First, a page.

When it comes to this opportunity in packaged foods, I mean everything from staple foods to breakfast cereals and snacks. Think of your average consumer, someone sitting in traffic on the way home; what are they snacking on during the car or bus journey? If you have kids going to school, what kinds of food are convenient, packaged and ready-to-eat that the kids can take to school? Or middle-class families – where both the husband and the wife work and come home at the end of a long day – which food is more convenient to prepare versus trying to make that food from scratch? Packaged foods can cover the whole gambit but it is important to get the right price point for that consumer. Also, the more nutritious a food product is, the more you appeal to a broader family-oriented consumer base.
However, even if you have the right packaged food product at the right price point, you still have to solve the distribution and logistics challenge of getting the product to end consumers which links back to the first opportunity I mentioned.
Are there any agribusiness sub-sectors in Nigeria you would be hesitant to invest in?
Yes, we wouldn’t do primary production or commercial farming as a stand-alone business as there are too many risks to manage and limited upside potential. That said, we do invest in primary production as part of an integrated agro-processing business; we do this to effectively enable the company to secure raw materials for its supply chain. We’ve found there is better margin capture on the processing side and what we’ve done in two cases – with our rice and cassava starch operations – is we’ve built a commercial farming operation that can supply roughly 20-25% of our requirements; the rest we aggregate from the market and small farmers. In this way, primary production investment helps secure the minimum requirement for our processing plants, which gives us a strategic advantage especially in times when there is limited supply in the market.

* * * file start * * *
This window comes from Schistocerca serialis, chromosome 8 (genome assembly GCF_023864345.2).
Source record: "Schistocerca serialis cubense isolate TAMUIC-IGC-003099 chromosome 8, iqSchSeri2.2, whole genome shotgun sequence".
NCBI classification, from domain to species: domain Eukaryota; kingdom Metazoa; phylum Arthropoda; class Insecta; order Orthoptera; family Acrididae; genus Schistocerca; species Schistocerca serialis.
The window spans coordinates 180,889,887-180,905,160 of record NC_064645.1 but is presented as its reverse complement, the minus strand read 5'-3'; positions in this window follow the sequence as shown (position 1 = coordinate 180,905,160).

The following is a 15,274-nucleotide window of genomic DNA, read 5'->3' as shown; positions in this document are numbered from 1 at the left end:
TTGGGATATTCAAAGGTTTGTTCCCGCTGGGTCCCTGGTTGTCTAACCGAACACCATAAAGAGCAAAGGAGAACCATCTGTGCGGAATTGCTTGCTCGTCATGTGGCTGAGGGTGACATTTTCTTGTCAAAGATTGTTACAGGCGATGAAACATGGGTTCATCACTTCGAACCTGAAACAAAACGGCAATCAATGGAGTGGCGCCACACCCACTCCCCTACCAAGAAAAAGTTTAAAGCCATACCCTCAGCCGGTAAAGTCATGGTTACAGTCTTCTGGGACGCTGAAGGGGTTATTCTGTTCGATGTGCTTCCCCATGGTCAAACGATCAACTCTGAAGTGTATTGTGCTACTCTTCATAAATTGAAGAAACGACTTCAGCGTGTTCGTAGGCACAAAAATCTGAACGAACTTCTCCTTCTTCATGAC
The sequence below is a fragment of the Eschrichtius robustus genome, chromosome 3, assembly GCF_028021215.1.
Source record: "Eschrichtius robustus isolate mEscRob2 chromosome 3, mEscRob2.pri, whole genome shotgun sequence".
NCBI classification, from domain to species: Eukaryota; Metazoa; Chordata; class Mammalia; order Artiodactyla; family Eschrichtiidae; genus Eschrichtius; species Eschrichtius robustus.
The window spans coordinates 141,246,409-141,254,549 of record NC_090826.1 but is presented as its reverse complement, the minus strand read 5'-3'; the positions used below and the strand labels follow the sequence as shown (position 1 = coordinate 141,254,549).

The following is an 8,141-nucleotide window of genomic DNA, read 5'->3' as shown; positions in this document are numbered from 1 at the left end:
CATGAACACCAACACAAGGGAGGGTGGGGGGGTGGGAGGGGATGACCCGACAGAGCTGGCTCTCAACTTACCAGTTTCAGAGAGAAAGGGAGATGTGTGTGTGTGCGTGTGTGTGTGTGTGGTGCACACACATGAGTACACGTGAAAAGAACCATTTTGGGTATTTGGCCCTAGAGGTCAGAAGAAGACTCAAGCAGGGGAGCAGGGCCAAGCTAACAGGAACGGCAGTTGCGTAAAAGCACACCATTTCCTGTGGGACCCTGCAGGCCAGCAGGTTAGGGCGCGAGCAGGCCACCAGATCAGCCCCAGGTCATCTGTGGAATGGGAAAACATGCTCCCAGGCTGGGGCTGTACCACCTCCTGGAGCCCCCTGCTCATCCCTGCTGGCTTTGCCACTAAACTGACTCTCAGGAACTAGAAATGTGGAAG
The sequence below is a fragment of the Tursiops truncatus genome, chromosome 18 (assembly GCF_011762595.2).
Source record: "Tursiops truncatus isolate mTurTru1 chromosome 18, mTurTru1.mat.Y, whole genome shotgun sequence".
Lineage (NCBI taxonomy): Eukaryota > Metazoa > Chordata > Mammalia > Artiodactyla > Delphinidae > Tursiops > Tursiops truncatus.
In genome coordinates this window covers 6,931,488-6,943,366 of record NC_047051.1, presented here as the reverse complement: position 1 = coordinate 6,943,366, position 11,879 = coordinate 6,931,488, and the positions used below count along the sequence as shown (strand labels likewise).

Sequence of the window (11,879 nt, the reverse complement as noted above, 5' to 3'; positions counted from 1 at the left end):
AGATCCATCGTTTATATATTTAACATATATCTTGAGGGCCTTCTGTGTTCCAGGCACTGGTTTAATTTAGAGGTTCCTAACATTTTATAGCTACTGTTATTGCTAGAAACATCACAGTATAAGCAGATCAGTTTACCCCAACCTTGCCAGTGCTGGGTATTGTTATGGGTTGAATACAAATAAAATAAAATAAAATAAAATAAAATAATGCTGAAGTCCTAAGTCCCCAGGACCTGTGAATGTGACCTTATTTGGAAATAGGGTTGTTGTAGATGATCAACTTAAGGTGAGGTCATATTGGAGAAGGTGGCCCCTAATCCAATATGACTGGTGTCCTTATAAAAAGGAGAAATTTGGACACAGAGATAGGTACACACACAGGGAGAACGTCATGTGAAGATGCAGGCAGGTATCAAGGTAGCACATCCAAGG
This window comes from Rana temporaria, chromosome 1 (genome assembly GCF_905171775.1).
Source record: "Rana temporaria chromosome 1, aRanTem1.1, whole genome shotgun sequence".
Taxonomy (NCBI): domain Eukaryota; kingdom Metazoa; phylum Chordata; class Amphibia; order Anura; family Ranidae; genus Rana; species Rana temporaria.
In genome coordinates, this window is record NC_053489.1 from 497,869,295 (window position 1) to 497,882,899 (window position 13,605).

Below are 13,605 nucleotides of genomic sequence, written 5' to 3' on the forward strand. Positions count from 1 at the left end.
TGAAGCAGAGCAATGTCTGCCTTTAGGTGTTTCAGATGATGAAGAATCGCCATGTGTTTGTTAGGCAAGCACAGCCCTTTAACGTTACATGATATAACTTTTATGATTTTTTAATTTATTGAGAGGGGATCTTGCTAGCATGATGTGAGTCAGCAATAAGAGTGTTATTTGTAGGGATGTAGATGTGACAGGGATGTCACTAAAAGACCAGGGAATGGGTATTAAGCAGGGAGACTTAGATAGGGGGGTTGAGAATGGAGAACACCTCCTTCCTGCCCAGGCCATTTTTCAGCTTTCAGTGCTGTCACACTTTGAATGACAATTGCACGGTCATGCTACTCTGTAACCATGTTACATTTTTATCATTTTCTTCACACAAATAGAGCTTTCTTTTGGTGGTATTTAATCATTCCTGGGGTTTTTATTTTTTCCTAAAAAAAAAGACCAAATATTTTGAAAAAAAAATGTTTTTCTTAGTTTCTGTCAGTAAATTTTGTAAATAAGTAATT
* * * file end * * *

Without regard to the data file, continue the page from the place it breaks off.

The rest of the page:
For example, right now – as a result of Covid-19 – people are starting to retain crops for their own consumption, versus selling to third parties. Rice paddy prices coming from small farmers have recently spiked because there is limited supply and it is the same on the cassava starch side, where all cassava has gone to staple consumption. Having our own farms mean we’ve been able to partially mitigate this unexpected drop in supply.
We would also be hesitant to invest in commodity-focused export sectors, such as cocoa or cashew. This is because there is limited room for value creation and value is often driven by international commodity prices. For example, with cocoa, a big chunk of the value capture in making chocolate is not on the export of the cocoa. If you’re providing debt facilities it can make sense but if you’re an equity investor looking to capture upside, there is limited ability there.
That said, we did invest in a shea-processing operation in Nigeria that is export-orientated because we believe there is the ability to capture more value in the long term. Right now, we process the nuts to shea butter but you can also further refine it into other oils which is additional value creation. Also, a lot of the factory processes and equipment are comparable for processing other edible oils (such as soy). So, for us, the initial entry into the edible oils space is through shea butter but we’re looking at the entire opportunity across different edible oils.